Thursday, 10 November 2011

MIKE WESTBROOK - The Emancipator of British Jazz

This is a piece about British jazz. It's about it's rise between two falls and it's about a composer responsible, as one musicologist put it, "for the emancipation of British jazz from American slavery"

In the mid 1960's the jazz movement was struggling for survival in the UK. London club owner Ronnie Scott was providing work for long-suffering British musicians backing the visiting US stars, but the arrangement was proving less than harmonious for their egos. With audiences dwindling, musicians were facing the prospect of a steady job outside music or chancing their hands in the burgeoning R&B movement.

Into this depressed atmosphere a new generation of musicians suddenly emerged, including a handful of innovative composers determined to present their work through larger ensembles. They included Michael Gibbs, Graham Collier, Neil Ardley and a pianist from somewhere between High Wycombe and Devon, Mike Westbrook.

Brought up by a Duke Ellington obsessed father, Westbrook would synthesise the music of Gerry Mulligan, John Coltrane and Charles Mingus, to create an orchestra with a sound and vision very much it's own. Signed to the progressive arm of Decca Records, Westbrook's first release on Deram was the aptly named "Celebration", a record that leaps out with a controlled confidence and verve quite incongruous to it's fledgling status. At times the band plays in a quasi-R&B style as on the swinging and joyous "A Greeting", whilst elsewhere Westbrook strikes his piano in homage to the "Mingus Plays Piano" LP, with abstract dashes along the keyboard sending cues to his assembled charges.

The Mingus influence is strong. A fellow Ellington devotee, Mingus shook new life into the music with passages of anarchic yet arranged collective improvisation, and it would give Westbrook a template to build upon for his subsequent albums. On this and the following year's "Release" saxophonists Mike Osborne and John Surman would signal their emergence with assertive soloing adding the colossal influence of Coltrane to the centre of the mix. Both would soon emerge as heavyweight players under their own steam. On this LP Westbrook revealed his idiosyncratic style, creating side-long suites which interspersed Ellington pastiches and cover tunes, alongside tuneful originals that verged towards pop music. Indeed "A Life of It's Own/Can't Get It Out of My Mind" was even promoted as single, presumably in the hope for radio play. But despite individual moments of brilliance (including the aforementioned 45), "Release" sounds like a diversion from the real creative energies which were being dedicated to that year's commission for the Camden Arts Festival.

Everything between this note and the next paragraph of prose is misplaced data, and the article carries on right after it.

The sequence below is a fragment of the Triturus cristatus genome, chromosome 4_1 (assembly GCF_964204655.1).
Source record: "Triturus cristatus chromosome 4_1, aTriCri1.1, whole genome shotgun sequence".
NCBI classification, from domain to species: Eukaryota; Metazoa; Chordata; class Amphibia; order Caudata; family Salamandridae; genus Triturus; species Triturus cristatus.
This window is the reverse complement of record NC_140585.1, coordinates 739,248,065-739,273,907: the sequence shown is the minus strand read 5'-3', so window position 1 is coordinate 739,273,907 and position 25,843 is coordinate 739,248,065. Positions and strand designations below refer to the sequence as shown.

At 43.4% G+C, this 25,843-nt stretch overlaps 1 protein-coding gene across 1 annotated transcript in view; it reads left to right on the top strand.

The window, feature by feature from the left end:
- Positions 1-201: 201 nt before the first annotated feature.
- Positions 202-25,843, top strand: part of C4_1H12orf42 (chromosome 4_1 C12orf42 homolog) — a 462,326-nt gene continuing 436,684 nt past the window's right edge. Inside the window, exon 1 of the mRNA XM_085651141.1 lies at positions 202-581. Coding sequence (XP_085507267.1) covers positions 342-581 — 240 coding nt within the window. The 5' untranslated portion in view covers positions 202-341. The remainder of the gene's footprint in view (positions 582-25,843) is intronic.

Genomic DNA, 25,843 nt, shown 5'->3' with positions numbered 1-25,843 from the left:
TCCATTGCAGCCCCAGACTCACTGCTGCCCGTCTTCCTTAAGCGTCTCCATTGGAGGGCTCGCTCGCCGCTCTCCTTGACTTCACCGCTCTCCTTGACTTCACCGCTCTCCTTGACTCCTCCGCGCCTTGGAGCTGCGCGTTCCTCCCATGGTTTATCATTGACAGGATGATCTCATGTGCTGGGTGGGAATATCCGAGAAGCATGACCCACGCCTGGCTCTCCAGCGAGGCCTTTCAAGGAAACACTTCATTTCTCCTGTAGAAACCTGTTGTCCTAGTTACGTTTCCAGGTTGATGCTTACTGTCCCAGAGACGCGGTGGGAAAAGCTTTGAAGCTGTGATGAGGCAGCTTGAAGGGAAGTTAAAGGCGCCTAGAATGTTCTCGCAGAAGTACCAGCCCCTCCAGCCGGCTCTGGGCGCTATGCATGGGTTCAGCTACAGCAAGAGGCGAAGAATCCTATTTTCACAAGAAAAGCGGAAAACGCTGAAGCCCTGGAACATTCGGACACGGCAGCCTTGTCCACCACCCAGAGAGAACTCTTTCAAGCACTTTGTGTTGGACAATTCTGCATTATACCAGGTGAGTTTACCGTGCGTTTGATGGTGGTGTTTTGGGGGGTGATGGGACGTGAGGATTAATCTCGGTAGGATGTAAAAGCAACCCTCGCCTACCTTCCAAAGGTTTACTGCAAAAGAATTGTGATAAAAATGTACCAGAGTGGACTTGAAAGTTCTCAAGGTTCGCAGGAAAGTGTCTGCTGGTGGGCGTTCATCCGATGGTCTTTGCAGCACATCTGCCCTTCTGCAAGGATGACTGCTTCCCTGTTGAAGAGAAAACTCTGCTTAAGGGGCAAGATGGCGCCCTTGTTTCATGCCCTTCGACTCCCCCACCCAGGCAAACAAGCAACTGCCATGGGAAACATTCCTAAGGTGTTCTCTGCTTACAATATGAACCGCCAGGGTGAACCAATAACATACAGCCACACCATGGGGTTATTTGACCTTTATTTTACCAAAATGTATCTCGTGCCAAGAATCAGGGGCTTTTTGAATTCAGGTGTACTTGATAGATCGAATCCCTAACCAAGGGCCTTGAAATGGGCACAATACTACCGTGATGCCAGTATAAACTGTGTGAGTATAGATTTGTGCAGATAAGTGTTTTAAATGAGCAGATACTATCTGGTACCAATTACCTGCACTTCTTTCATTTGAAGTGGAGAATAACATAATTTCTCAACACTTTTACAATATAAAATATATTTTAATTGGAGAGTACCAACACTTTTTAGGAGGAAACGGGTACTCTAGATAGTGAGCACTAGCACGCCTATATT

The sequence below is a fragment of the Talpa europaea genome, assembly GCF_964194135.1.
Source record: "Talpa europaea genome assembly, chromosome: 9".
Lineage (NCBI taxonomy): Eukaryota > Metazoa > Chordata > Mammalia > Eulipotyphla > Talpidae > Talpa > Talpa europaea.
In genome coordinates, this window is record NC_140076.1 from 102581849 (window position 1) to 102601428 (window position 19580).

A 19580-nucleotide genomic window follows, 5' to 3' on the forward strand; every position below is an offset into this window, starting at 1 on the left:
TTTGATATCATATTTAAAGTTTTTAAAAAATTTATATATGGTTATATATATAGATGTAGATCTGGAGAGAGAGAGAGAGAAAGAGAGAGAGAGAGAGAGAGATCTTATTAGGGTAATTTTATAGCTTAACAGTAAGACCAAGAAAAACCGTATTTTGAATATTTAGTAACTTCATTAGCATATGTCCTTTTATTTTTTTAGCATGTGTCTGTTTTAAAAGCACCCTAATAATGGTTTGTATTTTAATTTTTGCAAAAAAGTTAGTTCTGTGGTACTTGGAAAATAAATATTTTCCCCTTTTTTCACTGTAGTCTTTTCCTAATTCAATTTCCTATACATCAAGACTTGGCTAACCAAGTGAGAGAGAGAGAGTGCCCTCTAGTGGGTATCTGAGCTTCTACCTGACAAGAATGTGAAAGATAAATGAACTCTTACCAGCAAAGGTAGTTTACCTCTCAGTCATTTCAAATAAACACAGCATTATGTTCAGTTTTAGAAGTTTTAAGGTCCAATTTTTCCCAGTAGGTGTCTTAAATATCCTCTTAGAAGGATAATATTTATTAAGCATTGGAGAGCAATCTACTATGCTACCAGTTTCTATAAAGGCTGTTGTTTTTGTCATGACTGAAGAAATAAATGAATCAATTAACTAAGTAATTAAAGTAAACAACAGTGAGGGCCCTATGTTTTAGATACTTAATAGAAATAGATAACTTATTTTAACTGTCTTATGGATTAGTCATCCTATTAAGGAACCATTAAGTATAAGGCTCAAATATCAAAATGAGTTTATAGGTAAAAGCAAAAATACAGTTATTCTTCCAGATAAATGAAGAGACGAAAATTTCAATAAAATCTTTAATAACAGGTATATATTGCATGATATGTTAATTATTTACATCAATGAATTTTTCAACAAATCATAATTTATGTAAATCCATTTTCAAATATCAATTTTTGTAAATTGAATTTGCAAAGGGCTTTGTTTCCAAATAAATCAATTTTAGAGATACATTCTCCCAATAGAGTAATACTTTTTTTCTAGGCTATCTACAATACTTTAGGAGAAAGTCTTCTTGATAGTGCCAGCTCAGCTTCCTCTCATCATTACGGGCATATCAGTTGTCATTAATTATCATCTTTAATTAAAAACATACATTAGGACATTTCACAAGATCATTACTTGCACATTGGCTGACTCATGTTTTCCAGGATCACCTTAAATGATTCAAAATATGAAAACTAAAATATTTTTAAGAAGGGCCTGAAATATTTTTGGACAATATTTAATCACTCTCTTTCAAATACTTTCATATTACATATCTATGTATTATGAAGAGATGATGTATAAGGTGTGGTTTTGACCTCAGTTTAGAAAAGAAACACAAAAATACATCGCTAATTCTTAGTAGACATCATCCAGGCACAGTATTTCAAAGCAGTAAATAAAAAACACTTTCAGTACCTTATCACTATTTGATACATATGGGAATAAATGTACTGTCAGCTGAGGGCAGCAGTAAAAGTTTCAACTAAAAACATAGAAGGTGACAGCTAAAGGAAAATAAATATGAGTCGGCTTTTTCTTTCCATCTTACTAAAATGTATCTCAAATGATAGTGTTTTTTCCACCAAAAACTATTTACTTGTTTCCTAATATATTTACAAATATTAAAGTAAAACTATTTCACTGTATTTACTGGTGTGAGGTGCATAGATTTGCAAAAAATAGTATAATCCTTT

The anti-war themed "Marching Song" was put down on tape by an expanded ensemble of 26 in 1969 and marked Westbrook's first extended masterpiece. It was released as two separate albums, running over 2 hours in length. A rich, intense recording, it brims with ideas and superb playing which rewards the listener with repeated plays.

The concept opens with soldiers caught up in an insanely euphoric march before cheering crowds, then shifts to the desolated landscape of the battlefield. A long piano solo denotes the restlessness and ennuie of the pre-battle period followed by the chaotic theme of the title track. The original side 3 of the package plays like a concept in itself, suggesting the continued frustration of non-action with "Transition", "Home", "Rosie", "Prelude" and the track "Tension" sounding like something from Miles Davis' "ESP" period. A mood of reflection is suddenly broken with the cataclysmic screams of a saxophone announcing the inevitable "Conflict". The music is both stunningly beautiful and disconcerting, but the temptation to overfill the piece with discordant free jazz is resisted and the moments of spontaneous disharmony are used to fit appropriate moments in the narrative. The band is augmented by John Warren, Alan Skidmore, Kenny Wheeler and John Marshall, then working on sessions with Jack Bruce.

Westbrook followed the album with another diversion, cutting the understated "Love Songs" in the Spring of 1970. It was a beautifully relaxed break from the increasingly intense sound of the big band and is a good starting point for anyone in search of an introduction to his music. The recordings were built around Westbrook's rolling piano, strummed guitar of Chris Spedding and decidedly funky bass and drum rhythms, making it the band's most pop-sounding record to date. The album also featured a prominent new member in Norma Winstone, a singer who would contribute to most of the significant British jazz records produced in this period. She sings three poetic songs but also contributes wordless vocals, sounding at times like an additional wind instrument.

The music is close to soul-jazz as in the tuneful "Love Song #2" and it's close cousin, the infectious "Original Peter" (re-recorded for a single) sampled here:

The band now included George Khan a musician with a stronger rock/pop sensibility and the Deram LP's were produced by Peter Eden, an important catalyst for introducing pop to jazz and vice versa. (members of Westbrook's band would contribute to pop-hymn writer Bill Fay's 1970 Deram LP, produced by Eden). The cross-over in musical genres was however done more out of necessity than anything else and with the artists largely semi-professional, many were happy to pick up any available work. It was a period of greater respectability for jazz but it was still very much a secondary musical genre. "Love Songs" for example had been recorded at the independent Tangerine Studios on the Kingsland Road in East London which despite boasting an 8-track facility also had a bingo hall next door and recordings there were prone to a certain amount of sound leakage. Club dates were undertaken in a circuit of public houses dotted around the country, but mainly in London and the culture was still dictated by the rough and tumble of the saloon bar. In reality the larger the band, the more incoherent a piece could conceivably start, with band members returning from the bar glass in hand.